The words "I'm sorry" play a big part in our daily lives. You might apologize while squeezing through a crowd or spilling something at dinner. We tend to easily say the words in these circumstances, but genuine apologies are a different story.
Even if you feel guilty for hurting someone, you might have trouble finding the right way to express your regret. How do you give a meaningful and sincere apology? How do you ask for one? With these tips, you’ll find that "sorry" doesn’t have to be the hardest word.
Therapist Unplugged is brought to you by The Montfort Group. Each episode will feature the unplugged views of guests and fellow therapists as we navigate hot topics, therapy trends and the world around us.
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Hi, welcome to therapist unplugged. This is your host Laurie pool of the Montfort group in Plano, Texas. And today I'm joined by Cory Montfort, founder of the mock for group, my colleague and longtime friend. And we are here today, Corey, after kind of an absence,Cory Montfort:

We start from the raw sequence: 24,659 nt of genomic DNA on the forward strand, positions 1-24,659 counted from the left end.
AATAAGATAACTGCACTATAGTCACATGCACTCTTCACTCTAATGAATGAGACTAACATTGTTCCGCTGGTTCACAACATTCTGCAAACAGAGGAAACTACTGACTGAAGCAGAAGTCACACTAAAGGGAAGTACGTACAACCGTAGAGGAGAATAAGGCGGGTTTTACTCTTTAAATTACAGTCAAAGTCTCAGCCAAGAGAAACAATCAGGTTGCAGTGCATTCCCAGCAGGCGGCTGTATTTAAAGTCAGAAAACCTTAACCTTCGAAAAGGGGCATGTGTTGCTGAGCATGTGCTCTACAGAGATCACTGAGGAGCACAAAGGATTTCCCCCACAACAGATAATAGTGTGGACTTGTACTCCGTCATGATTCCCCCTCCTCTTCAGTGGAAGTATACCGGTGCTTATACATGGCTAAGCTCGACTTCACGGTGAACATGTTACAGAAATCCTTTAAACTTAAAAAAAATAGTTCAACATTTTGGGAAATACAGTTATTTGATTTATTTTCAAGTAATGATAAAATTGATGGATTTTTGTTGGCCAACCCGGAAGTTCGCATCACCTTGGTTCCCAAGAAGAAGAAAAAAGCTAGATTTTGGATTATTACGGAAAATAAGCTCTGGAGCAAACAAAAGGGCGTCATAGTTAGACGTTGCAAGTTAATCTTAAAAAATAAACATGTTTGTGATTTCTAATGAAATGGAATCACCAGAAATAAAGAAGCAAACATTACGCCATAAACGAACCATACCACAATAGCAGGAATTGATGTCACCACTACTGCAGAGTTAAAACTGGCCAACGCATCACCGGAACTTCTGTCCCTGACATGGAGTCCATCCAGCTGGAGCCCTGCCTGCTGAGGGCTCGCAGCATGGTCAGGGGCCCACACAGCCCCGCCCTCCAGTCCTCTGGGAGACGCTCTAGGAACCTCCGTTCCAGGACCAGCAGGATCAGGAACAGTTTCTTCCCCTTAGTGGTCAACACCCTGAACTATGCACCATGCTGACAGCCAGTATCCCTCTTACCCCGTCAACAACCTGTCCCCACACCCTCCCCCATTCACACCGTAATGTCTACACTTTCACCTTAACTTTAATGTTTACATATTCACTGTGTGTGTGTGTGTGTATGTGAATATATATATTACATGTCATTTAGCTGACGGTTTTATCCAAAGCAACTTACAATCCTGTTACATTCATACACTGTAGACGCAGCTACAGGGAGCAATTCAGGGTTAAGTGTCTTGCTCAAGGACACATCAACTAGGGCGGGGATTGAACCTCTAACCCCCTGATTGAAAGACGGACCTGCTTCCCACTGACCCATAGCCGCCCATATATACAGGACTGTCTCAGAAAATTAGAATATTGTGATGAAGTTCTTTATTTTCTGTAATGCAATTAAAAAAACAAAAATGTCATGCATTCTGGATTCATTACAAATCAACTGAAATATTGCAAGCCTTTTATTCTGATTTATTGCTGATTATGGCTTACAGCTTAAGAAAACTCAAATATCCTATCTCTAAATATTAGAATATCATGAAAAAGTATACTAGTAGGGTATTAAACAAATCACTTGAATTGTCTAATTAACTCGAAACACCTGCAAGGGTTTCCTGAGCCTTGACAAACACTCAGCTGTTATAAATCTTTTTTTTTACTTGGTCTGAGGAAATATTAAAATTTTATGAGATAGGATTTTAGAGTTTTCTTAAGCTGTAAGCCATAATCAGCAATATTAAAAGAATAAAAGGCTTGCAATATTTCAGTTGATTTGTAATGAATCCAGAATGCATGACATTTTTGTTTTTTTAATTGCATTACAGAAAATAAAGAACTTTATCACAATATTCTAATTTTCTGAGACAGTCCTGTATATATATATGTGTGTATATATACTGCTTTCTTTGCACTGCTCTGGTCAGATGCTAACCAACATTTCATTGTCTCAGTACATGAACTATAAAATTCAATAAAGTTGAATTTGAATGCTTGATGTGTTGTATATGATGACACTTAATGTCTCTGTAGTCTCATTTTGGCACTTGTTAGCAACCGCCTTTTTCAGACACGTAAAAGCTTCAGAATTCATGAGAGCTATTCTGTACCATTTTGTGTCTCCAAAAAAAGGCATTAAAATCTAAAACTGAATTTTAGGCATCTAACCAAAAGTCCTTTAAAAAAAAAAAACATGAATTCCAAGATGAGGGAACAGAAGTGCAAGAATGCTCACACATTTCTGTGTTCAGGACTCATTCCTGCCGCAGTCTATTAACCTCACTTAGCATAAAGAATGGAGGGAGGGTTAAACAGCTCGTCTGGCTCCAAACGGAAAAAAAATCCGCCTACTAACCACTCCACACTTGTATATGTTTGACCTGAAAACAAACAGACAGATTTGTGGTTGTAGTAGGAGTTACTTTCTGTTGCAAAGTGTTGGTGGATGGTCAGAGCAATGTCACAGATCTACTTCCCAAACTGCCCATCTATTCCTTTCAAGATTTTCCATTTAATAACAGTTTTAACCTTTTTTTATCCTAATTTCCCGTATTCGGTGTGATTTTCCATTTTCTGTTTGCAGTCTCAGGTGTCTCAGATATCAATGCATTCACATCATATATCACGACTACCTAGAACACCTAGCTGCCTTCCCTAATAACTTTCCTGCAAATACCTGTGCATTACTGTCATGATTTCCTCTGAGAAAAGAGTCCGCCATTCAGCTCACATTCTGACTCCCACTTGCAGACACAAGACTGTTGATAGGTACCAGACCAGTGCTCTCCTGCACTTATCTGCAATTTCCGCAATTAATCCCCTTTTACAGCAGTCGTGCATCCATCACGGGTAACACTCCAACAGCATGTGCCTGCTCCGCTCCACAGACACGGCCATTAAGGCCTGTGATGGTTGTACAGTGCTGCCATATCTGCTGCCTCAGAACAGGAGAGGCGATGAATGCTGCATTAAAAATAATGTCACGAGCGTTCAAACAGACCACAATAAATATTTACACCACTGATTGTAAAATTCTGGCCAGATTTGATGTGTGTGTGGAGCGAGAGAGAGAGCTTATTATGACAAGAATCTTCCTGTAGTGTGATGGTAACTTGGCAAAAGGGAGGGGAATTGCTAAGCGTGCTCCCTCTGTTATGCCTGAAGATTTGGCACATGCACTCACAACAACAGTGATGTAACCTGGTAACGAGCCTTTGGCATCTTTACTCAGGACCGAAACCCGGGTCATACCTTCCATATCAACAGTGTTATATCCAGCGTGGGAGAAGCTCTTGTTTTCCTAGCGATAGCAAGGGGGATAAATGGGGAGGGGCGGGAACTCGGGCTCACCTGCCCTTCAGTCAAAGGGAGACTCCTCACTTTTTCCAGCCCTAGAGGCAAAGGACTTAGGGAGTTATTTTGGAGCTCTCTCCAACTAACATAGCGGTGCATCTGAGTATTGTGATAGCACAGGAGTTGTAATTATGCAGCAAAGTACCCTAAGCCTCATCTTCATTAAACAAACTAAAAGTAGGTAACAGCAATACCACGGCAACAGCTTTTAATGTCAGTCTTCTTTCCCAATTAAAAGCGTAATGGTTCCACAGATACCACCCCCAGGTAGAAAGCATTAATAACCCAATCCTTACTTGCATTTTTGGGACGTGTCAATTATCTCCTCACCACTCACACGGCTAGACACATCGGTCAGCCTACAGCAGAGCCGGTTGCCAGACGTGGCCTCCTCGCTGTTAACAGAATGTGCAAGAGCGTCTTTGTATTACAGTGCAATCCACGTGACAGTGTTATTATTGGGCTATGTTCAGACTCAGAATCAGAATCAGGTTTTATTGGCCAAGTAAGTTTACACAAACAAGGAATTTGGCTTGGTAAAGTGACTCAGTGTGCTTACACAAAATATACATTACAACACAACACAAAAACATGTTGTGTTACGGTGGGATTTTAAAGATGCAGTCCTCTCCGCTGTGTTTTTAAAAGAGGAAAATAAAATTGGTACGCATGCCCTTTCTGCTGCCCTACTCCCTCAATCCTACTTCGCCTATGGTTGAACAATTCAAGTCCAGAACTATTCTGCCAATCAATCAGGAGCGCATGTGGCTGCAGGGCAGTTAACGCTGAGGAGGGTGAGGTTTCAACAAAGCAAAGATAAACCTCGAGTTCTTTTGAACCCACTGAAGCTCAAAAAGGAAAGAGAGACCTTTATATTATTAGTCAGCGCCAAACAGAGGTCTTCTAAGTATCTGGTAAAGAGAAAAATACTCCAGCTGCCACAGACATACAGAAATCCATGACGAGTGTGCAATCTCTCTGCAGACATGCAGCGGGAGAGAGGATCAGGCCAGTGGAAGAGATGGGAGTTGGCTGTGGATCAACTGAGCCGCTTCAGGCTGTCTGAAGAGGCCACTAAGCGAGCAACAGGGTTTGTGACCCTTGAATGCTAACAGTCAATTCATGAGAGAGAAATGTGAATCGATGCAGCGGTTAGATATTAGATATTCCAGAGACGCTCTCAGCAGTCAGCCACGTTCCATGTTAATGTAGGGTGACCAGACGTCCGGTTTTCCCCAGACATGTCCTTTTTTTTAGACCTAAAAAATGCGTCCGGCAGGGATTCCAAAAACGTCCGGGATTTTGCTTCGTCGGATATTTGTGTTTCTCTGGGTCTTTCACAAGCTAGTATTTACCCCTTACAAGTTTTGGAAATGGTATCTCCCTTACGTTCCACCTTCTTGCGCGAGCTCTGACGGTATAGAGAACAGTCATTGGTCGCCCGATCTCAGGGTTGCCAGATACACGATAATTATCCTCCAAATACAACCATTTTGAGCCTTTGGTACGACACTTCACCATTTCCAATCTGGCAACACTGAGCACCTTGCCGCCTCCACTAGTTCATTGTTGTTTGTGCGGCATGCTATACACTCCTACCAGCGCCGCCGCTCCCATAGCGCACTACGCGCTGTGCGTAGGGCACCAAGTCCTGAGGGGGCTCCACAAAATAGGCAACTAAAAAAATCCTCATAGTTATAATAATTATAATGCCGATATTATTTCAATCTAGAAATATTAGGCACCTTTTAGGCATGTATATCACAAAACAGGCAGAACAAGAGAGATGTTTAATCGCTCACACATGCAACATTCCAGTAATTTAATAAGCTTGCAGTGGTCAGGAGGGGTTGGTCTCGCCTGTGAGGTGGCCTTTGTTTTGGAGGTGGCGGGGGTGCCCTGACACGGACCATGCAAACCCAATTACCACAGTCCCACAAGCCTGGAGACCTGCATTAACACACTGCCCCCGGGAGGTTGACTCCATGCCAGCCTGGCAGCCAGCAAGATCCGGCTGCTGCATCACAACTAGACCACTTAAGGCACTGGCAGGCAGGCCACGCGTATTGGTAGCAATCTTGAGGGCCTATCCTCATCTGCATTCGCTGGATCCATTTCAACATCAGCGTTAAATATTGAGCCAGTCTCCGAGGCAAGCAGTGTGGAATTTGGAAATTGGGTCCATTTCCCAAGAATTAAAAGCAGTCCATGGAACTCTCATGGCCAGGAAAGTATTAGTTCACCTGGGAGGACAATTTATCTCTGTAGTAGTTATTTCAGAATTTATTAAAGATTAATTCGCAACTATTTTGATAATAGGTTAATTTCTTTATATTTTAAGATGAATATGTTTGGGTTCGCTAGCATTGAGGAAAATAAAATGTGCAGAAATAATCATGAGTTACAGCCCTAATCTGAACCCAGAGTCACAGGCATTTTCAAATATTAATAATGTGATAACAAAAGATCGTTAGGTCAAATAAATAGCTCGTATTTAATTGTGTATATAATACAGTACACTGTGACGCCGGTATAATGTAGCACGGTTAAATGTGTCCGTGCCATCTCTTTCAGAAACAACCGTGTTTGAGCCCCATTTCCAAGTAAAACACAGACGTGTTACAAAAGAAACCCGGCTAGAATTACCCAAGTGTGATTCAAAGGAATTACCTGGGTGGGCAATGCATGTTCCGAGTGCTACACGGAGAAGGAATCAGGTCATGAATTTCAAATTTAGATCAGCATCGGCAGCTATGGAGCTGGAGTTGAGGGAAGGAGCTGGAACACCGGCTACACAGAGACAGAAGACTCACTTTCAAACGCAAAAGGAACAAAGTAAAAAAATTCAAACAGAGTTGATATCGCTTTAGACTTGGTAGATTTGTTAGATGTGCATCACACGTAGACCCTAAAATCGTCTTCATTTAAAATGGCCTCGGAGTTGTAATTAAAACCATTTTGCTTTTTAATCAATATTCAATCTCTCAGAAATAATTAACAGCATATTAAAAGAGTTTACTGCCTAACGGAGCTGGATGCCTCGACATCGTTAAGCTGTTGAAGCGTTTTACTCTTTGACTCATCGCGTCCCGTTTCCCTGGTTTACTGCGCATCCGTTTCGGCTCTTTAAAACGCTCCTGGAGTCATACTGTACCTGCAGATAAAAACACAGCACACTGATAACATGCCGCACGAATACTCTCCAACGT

yeah, too long, we're gonna get better, we're gonna getLaurie Poole:
back and get back in our groove with regular podcasts. But today, we're going to talk about the art of apology. So there's something you need to say to me, I will not write this. If I did I know how to say it. So one, I had a personal experience with a relative, where I felt rather insulted. And I think after the conversation that person realized thought about it, felt badly about it and emailed me with an apology, that it said, I'm sorry for saying such and such, but I really think and so on and so forth, and then went on to explain themselves. And you know, after reading that, I just thought, Oh, this is worse than if they had said nothing at all. Yeah, I was infuriated. I felt totally misunderstood. And I felt like they didn't really understand why I would have been offended, because their intent was to again, push their perspective,Cory Montfort:
right, their intent was to talk about how they felt exactly, instead of about how you feltLaurie Poole: